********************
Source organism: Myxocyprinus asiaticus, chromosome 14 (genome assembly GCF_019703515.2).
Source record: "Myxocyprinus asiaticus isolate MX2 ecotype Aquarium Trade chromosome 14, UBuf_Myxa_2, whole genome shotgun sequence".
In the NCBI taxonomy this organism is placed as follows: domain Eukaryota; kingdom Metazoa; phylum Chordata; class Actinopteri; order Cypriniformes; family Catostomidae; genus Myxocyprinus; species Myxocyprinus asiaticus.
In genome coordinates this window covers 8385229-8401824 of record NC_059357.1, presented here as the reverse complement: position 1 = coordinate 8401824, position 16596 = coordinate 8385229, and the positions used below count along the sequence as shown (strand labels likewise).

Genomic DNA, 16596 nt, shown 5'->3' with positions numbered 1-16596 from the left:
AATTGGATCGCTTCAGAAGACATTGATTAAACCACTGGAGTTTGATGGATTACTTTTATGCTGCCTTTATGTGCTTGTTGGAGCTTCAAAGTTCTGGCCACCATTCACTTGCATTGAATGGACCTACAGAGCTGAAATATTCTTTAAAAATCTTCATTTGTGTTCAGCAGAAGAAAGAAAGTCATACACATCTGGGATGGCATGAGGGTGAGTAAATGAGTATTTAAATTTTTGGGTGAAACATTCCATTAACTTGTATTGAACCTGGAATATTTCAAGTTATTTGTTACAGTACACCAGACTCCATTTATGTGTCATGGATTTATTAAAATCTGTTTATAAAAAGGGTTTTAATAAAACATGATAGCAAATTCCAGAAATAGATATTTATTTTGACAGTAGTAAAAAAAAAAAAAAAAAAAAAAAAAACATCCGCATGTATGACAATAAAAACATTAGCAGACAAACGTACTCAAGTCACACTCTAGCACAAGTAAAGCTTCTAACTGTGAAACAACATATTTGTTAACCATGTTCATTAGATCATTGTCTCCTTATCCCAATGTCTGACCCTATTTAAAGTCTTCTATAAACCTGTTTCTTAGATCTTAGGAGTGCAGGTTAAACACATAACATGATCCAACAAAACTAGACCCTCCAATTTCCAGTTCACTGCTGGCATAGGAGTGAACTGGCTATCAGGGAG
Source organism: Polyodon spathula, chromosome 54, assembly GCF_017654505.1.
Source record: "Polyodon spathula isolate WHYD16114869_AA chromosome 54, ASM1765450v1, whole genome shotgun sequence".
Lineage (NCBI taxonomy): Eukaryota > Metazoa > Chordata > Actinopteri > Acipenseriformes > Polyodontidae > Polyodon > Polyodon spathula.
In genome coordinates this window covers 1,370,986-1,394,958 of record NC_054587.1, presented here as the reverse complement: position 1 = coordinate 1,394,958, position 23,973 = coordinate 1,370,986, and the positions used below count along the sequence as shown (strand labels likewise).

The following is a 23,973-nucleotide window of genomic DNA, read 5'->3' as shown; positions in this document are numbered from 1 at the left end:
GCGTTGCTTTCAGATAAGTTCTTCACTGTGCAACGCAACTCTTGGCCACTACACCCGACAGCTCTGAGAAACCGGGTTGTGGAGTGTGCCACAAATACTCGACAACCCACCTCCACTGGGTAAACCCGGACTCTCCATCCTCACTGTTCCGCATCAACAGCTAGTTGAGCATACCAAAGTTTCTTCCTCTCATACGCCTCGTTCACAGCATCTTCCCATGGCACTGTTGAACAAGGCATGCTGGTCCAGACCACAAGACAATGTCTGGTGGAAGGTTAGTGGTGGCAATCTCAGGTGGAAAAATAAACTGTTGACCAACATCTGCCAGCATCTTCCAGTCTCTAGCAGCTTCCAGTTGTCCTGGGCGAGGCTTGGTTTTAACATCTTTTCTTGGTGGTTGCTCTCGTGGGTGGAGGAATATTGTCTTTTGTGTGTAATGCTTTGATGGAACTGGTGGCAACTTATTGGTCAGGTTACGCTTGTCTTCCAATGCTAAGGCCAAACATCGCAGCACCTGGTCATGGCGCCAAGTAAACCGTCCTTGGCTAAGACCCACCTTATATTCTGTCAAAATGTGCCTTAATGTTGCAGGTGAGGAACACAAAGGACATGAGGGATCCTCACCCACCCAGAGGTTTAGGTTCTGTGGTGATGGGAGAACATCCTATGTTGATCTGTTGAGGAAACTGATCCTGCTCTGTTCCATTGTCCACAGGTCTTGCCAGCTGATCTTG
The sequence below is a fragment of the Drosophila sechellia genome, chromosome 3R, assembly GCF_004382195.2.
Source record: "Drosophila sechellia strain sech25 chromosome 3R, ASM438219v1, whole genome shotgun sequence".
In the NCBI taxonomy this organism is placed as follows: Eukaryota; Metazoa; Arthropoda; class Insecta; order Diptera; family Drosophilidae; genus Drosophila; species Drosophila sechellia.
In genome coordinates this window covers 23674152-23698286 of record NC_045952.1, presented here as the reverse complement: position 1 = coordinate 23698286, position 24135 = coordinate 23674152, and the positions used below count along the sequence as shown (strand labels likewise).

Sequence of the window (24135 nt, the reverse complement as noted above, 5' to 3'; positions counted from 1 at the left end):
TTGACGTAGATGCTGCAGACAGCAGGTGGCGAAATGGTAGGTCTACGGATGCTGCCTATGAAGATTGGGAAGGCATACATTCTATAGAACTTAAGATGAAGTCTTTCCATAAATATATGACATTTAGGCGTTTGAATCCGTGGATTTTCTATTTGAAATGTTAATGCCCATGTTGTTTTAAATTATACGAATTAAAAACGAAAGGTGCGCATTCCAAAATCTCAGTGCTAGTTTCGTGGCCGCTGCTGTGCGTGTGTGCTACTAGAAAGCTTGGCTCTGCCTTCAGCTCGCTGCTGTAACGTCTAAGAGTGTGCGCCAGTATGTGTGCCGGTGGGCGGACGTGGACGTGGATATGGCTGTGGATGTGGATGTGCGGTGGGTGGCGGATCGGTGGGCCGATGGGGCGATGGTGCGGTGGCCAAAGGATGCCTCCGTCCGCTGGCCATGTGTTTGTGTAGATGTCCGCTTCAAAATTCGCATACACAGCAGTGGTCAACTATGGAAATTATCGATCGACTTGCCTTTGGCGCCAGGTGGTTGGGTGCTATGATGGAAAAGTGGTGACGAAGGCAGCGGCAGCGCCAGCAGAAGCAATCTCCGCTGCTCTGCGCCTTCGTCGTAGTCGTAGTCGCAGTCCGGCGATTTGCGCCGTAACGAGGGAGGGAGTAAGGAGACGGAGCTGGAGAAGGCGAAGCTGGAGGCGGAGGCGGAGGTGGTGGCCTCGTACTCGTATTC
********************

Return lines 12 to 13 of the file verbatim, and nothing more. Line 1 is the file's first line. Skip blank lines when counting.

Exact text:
GCGTTGCTTTCAGATAAGTTCTTCACTGTGCAACGCAACTCTTGGCCACTACACCCGACAGCTCTGAGAAACCGGGTTGTGGAGTGTGCCACAAATACTCGACAACCCACCTCCACTGGGTAAACCCGGACTCTCCATCCTCACTGTTCCGCATCAACAGCTAGTTGAGCATACCAAAGTTTCTTCCTCTCATACGCCTCGTTCACAGCATCTTCCCATGGCACTGTTGAACAAGGCATGCTGGTCCAGACCACAAGACAATGTCTGGTGGAAGGTTAGTGGTGGCAATCTCAGGTGGAAAAATAAACTGTTGACCAACATCTGCCAGCATCTTCCAGTCTCTAGCAGCTTCCAGTTGTCCTGGGCGAGGCTTGGTTTTAACATCTTTTCTTGGTGGTTGCTCTCGTGGGTGGAGGAATATTGTCTTTTGTGTGTAATGCTTTGATGGAACTGGTGGCAACTTATTGGTCAGGTTACGCTTGTCTTCCAATGCTAAGGCCAAACATCGCAGCACCTGGTCATGGCGCCAAGTAAACCGTCCTTGGCTAAGACCCACCTTATATTCTGTCAAAATGTGCCTTAATGTTGCAGGTGAGGAACACAAAGGACATGAGGGATCCTCACCCACCCAGAGGTTTAGGTTCTGTGGTGATGGGAGAACATCCTATGTTGATCTGTTGAGGAAACTGATCCTGCTCTGTTCCATTGTCCACAGGTCTTGCCAGCTGATCTTG
The sequence below is a fragment of the Drosophila sechellia genome, chromosome 3R, assembly GCF_004382195.2.